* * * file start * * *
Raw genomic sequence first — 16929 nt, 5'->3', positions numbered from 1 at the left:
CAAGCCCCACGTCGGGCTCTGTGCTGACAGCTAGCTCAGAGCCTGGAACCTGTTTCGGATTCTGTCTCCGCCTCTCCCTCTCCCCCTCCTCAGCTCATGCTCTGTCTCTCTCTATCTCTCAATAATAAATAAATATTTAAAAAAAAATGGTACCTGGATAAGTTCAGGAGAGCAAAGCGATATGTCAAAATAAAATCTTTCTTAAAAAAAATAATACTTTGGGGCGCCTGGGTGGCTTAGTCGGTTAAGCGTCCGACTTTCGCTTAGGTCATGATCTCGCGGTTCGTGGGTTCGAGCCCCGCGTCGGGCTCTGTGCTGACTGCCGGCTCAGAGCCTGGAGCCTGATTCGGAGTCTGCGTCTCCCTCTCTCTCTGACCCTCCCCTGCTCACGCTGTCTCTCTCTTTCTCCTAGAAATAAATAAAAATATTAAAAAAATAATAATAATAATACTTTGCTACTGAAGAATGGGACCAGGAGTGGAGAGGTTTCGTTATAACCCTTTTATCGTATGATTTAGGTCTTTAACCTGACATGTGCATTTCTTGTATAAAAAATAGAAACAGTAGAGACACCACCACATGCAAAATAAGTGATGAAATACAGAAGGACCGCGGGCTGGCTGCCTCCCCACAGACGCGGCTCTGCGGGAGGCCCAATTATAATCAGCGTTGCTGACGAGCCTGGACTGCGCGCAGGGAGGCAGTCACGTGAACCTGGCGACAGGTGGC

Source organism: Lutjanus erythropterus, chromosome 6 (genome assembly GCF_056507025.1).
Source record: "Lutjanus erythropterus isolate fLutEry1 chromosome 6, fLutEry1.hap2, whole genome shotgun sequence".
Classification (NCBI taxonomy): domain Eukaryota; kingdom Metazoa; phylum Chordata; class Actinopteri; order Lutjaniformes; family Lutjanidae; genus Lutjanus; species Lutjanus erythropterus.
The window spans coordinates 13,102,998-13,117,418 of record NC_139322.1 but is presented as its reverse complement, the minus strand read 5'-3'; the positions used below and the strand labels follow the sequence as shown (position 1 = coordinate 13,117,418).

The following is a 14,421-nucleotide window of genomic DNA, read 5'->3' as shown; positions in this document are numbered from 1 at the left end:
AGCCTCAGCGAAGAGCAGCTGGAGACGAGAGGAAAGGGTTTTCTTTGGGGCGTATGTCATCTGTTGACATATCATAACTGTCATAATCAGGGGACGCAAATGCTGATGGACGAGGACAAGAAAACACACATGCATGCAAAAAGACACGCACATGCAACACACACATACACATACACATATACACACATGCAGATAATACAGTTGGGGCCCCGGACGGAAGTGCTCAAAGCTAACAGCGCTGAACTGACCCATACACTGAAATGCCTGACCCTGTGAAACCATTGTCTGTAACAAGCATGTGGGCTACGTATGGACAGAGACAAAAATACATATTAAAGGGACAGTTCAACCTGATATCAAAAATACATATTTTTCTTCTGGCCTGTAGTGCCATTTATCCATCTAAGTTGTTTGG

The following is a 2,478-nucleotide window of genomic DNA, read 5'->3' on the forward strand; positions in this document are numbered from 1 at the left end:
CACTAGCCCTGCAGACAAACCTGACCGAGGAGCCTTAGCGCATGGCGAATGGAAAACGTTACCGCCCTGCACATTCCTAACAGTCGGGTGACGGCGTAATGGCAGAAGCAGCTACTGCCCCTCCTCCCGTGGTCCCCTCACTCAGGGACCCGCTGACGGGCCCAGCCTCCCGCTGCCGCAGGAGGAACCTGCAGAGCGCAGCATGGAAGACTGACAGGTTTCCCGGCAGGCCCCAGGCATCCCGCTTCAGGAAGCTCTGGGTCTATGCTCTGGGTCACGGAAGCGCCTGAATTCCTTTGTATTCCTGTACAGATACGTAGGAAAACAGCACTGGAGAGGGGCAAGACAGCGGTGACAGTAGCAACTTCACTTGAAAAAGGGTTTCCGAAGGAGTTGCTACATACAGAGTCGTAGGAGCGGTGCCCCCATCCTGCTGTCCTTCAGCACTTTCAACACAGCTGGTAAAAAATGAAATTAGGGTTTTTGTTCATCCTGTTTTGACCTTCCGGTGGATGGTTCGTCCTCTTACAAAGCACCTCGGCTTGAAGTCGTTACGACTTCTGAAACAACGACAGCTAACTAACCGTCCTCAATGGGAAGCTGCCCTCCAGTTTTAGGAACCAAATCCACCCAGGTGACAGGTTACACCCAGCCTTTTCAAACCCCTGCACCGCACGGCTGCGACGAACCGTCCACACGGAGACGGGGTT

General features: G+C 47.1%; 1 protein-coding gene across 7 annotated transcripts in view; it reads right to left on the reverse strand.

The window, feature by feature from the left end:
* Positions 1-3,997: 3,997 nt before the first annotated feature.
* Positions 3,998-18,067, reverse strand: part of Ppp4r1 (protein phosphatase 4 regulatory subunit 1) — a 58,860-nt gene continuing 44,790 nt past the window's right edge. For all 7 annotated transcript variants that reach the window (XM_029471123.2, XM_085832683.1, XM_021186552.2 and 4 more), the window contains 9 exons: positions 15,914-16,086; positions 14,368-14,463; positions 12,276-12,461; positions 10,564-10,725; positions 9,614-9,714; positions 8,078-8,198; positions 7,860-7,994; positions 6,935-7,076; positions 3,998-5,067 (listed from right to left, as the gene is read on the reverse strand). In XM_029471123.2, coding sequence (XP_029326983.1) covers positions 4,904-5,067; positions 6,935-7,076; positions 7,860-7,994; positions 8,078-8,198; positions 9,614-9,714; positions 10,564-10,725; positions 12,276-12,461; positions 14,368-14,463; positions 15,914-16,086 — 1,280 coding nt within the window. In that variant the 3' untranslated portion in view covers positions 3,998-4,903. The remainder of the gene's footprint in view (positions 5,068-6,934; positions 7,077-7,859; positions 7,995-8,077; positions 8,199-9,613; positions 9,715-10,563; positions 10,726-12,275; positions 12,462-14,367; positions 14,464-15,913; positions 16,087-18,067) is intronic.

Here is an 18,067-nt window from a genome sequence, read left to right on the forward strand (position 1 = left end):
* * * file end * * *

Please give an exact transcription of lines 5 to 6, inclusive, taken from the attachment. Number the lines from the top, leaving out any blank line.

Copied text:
Classification (NCBI taxonomy): domain Eukaryota; kingdom Metazoa; phylum Chordata; class Actinopteri; order Lutjaniformes; family Lutjanidae; genus Lutjanus; species Lutjanus erythropterus.
The window spans coordinates 13,102,998-13,117,418 of record NC_139322.1 but is presented as its reverse complement, the minus strand read 5'-3'; the positions used below and the strand labels follow the sequence as shown (position 1 = coordinate 13,117,418).